Operation and Maintenance
A managed realignment project does not end when the construction is finished. After construction the management and maintenance phase starts. Different strategies can be applied. One of the main post-construction strategies of a managed realignment is Adaptive management and monitoring.
Adaptive management and monitoring
Adaptive management and monitoring will be necessary after realisation, to address uncertainties and achieve project success. Although the design features should direct the restoration to meet its ecological objectives, a number of uncertainties and data gaps exist that can only be resolved by implementing management actions and learning from the results to improve future management actions. This process of learning by doing is called adaptive management. Adaptive management is iterative, evaluating actions through carefully designed monitoring and subsequently proposing adjustments. The adjustments are, in turn, tested with appropriate, and perhaps redesigned monitoring.
Moderate levels of uncertainty are associated with creating tidal wetlands and they warrant adaptive management with ‘implementation’ monitoring. Implementation monitoring is designed to evaluate the effectiveness of adaptive management actions and to steer the restoration towards its ecological objectives. This type of monitoring provides data on whether a given management action to improve the quality of tidal wetland habitat has been successful using a reasonable, previously tested action (presumably the best available technology developed by other projects). The data generated can be compared to a baseline condition or reference area to determine if the management action provided the predicted change in resource quality. Data from the implementation monitoring would be used to confirm that restoration actions are producing the desired trajectory to meet the success criteria for the developing habitat.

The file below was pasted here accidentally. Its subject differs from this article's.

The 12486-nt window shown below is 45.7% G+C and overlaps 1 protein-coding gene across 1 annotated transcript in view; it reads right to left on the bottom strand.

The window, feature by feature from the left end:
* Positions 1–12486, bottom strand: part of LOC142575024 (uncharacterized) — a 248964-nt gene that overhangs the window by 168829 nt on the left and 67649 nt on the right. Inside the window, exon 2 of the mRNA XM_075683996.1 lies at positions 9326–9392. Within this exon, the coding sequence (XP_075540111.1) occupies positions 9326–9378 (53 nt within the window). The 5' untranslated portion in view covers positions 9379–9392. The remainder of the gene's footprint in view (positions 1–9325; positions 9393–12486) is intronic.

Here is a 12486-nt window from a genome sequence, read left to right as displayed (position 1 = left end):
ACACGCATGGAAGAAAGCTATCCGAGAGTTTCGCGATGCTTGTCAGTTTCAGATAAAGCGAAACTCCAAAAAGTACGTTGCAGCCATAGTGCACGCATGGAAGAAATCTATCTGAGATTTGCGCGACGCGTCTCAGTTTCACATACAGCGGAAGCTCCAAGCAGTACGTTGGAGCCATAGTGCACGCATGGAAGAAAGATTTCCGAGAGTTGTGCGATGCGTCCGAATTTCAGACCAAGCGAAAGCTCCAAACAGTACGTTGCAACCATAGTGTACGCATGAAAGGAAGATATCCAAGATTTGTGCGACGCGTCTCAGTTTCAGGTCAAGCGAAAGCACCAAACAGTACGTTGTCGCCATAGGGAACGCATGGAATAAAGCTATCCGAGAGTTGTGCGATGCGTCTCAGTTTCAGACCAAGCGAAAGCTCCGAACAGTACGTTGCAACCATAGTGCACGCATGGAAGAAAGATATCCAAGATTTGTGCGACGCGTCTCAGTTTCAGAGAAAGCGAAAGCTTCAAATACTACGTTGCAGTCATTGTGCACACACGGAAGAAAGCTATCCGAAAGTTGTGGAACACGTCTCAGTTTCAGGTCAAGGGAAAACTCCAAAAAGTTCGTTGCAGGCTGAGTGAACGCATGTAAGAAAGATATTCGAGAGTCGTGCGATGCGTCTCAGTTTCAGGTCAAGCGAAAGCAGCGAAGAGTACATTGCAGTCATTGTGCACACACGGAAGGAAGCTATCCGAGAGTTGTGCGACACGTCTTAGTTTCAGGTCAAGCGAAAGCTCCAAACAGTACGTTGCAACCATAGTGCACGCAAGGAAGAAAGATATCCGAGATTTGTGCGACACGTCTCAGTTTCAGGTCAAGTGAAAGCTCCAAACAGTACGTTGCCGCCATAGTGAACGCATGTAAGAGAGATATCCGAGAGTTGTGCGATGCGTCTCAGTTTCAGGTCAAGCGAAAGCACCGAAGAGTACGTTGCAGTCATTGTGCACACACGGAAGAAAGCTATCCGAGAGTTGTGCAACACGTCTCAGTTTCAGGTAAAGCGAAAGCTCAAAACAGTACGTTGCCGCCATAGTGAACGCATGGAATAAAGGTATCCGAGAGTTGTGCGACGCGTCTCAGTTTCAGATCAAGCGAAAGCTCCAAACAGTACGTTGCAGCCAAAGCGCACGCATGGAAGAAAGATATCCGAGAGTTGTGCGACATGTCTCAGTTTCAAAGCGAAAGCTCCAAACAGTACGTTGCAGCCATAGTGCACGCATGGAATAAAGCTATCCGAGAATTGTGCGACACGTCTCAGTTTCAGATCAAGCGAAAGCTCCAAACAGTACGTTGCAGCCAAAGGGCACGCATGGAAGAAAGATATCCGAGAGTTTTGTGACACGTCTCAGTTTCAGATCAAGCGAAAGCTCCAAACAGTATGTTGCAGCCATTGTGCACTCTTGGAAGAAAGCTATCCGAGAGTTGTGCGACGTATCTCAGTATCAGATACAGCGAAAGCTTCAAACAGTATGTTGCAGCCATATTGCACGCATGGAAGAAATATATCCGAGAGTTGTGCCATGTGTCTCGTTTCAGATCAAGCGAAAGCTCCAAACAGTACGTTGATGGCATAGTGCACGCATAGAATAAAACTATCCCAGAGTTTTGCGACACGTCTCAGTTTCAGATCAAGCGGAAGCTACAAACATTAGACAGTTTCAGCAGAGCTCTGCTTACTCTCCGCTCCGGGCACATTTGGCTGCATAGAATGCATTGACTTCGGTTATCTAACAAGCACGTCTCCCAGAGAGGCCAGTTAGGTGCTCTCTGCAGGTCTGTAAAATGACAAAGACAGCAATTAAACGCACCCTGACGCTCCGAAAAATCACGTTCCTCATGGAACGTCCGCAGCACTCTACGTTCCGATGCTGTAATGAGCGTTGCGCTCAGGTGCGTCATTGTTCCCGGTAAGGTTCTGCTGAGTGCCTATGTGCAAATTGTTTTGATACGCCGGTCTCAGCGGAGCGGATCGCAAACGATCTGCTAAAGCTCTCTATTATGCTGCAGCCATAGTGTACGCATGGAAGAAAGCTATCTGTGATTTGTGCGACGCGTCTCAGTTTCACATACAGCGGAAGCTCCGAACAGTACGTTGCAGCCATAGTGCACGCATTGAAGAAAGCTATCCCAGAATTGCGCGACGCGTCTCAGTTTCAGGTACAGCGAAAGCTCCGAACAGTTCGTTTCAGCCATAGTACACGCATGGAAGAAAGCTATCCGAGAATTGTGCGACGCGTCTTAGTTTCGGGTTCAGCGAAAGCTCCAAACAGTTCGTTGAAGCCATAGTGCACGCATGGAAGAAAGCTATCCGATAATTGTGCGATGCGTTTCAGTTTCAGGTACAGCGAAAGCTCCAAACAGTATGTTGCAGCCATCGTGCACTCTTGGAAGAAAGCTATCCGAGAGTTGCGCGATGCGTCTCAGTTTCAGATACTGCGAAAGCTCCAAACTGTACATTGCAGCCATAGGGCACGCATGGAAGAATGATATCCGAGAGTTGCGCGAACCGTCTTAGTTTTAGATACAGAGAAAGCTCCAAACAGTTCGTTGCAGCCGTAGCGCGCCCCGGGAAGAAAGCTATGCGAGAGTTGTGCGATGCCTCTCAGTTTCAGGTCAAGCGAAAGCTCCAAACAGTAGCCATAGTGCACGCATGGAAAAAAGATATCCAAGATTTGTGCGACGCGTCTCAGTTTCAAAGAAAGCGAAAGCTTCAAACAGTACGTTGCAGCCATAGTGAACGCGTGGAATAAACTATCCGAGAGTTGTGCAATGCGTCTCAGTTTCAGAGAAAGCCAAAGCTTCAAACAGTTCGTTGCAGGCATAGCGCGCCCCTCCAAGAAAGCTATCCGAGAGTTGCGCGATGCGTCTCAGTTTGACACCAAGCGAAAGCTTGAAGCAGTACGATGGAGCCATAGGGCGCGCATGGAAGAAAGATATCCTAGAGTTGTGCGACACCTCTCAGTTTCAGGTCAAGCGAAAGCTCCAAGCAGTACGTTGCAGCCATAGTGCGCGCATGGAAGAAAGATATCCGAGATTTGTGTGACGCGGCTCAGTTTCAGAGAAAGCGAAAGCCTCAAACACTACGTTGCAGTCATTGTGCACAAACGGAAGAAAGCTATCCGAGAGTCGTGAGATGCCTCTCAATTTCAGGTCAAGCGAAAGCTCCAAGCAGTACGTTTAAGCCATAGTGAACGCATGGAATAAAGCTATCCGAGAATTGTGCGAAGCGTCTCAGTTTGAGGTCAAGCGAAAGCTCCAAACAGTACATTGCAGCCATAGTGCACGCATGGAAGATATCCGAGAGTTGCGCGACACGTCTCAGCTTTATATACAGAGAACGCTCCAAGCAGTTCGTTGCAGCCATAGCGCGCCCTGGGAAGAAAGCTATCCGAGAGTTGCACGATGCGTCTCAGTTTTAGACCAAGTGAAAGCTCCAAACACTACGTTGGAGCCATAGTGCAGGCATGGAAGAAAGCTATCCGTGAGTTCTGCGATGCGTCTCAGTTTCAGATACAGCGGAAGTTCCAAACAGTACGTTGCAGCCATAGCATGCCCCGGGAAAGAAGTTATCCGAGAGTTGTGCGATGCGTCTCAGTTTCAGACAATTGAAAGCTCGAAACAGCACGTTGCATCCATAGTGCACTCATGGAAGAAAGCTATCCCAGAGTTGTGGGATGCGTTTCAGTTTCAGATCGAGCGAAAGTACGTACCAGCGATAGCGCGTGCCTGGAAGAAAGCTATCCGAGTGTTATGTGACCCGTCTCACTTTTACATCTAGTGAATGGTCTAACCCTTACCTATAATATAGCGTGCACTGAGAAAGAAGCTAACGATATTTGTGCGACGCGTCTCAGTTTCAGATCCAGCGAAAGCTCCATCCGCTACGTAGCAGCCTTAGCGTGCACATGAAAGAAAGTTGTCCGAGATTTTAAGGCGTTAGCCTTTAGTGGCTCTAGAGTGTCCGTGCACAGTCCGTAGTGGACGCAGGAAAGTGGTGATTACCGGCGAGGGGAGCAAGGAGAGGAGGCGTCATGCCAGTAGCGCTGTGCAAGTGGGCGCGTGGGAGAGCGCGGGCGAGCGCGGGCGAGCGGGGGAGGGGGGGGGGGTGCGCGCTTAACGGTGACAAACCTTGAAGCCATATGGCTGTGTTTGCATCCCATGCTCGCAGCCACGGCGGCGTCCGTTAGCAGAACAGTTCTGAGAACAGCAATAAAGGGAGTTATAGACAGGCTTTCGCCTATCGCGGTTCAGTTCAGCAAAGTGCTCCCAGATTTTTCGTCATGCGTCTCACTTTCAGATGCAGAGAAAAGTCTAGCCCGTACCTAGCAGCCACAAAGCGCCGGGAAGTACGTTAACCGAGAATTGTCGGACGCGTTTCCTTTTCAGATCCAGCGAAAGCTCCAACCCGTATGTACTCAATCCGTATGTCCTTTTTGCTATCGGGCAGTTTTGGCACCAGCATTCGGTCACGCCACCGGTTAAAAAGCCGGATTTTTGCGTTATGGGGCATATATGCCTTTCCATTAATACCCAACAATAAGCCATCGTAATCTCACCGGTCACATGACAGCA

The critical determinants for adaptive management of tidal wetlands are:
- Rate of accretion indicates trajectory toward vegetated marsh
- Tidal wetland habitat establishment
- Impacts on intertidal habitats
- Endangered species use
- Bird use
- Fish use
- Water quality.
The critical determinants for adaptive management of seasonal wetlands are:
- Seasonal wetland habitat establishment
- Bird use
- Water quality.
Also Friess et al (2008) address the importance of monitoring during the post construction phase of a managed realignment:
To achieve maximum benefit from realignment schemes, the continued monitoring of site conditions before, during, and after implementation is critical. Monitoring results from several managed realignment schemes in the UK suggest that thresholds exist within the evolution of these ecosystems that alter their resilience and vulnerability to future hydrodynamic, sedimentological, and climatic changes. Such thresholds still need to be adequately quantified. To achieve this, continued monitoring is necessary and adds to the cost of scheme implementation.